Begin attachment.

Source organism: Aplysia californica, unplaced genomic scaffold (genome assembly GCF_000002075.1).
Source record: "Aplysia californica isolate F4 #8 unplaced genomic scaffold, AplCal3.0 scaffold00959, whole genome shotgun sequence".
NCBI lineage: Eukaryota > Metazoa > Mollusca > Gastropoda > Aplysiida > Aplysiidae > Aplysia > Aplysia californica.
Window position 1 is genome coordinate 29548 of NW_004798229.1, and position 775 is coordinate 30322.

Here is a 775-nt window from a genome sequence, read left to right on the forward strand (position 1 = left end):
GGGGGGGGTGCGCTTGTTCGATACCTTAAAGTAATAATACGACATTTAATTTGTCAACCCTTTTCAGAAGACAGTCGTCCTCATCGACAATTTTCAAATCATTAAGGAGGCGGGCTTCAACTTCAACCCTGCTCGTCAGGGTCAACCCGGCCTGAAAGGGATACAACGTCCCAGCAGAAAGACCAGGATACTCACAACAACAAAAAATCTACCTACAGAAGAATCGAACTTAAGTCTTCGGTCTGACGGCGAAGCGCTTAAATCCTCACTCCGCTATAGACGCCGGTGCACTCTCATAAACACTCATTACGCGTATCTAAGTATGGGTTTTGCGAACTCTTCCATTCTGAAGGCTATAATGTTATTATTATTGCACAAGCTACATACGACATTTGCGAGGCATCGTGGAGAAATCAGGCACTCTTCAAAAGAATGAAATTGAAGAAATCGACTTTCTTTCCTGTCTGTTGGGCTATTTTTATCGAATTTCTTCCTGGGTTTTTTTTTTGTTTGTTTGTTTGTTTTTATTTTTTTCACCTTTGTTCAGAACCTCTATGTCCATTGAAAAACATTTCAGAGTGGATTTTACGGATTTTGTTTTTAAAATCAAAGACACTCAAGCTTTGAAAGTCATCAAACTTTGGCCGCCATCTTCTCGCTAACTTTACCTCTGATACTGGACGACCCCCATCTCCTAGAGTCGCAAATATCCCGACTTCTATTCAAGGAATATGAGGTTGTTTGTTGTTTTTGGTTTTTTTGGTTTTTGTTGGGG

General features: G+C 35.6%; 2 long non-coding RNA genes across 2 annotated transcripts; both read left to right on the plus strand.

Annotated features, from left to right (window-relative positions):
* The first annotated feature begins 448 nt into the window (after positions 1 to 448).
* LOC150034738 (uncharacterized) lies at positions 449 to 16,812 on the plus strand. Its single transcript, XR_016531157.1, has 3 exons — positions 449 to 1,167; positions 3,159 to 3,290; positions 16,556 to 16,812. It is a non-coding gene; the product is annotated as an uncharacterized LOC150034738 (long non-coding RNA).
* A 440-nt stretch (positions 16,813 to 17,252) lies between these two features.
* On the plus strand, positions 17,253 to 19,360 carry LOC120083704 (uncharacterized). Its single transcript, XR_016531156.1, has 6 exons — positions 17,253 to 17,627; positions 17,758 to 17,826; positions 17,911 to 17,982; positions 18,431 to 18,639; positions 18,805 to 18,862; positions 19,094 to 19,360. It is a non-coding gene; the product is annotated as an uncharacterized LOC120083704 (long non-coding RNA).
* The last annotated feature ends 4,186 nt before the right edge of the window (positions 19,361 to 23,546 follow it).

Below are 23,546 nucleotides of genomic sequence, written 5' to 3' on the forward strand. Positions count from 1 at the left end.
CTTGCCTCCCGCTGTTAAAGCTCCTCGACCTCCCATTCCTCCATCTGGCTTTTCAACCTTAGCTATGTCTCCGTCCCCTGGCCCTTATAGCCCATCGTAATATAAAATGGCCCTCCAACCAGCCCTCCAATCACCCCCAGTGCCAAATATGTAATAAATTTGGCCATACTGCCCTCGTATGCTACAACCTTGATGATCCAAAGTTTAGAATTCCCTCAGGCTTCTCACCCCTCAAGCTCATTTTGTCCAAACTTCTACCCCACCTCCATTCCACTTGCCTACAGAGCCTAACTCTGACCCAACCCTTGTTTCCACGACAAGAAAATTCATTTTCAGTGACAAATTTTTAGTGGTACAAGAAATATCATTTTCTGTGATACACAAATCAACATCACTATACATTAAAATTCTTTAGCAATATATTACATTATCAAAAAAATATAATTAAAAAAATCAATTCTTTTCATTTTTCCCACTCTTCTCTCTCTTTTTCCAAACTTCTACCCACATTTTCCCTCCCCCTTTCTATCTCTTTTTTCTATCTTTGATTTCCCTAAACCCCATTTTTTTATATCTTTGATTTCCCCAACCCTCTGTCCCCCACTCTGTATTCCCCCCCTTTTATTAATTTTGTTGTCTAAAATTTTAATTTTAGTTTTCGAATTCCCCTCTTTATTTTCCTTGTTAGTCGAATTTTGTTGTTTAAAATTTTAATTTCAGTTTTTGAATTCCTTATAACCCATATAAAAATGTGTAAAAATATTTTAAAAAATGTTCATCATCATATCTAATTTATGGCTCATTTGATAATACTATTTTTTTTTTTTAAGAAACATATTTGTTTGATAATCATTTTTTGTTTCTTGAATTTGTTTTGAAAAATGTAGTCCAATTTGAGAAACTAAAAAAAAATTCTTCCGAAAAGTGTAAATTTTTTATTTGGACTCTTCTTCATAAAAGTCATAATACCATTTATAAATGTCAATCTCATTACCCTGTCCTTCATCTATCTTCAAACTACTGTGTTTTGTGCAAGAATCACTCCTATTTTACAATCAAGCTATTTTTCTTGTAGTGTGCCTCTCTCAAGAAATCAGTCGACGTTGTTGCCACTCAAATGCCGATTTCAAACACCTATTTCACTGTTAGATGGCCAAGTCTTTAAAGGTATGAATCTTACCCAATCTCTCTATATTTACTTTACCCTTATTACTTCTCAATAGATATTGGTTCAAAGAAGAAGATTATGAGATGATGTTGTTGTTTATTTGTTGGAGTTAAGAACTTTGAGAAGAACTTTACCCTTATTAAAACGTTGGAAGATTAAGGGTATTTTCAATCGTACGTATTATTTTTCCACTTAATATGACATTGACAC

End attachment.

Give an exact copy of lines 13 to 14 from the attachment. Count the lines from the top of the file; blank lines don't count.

* The last annotated feature ends 4,186 nt before the right edge of the window (positions 19,361 to 23,546 follow it).

Below are 23,546 nucleotides of genomic sequence, written 5' to 3' on the forward strand. Positions count from 1 at the left end.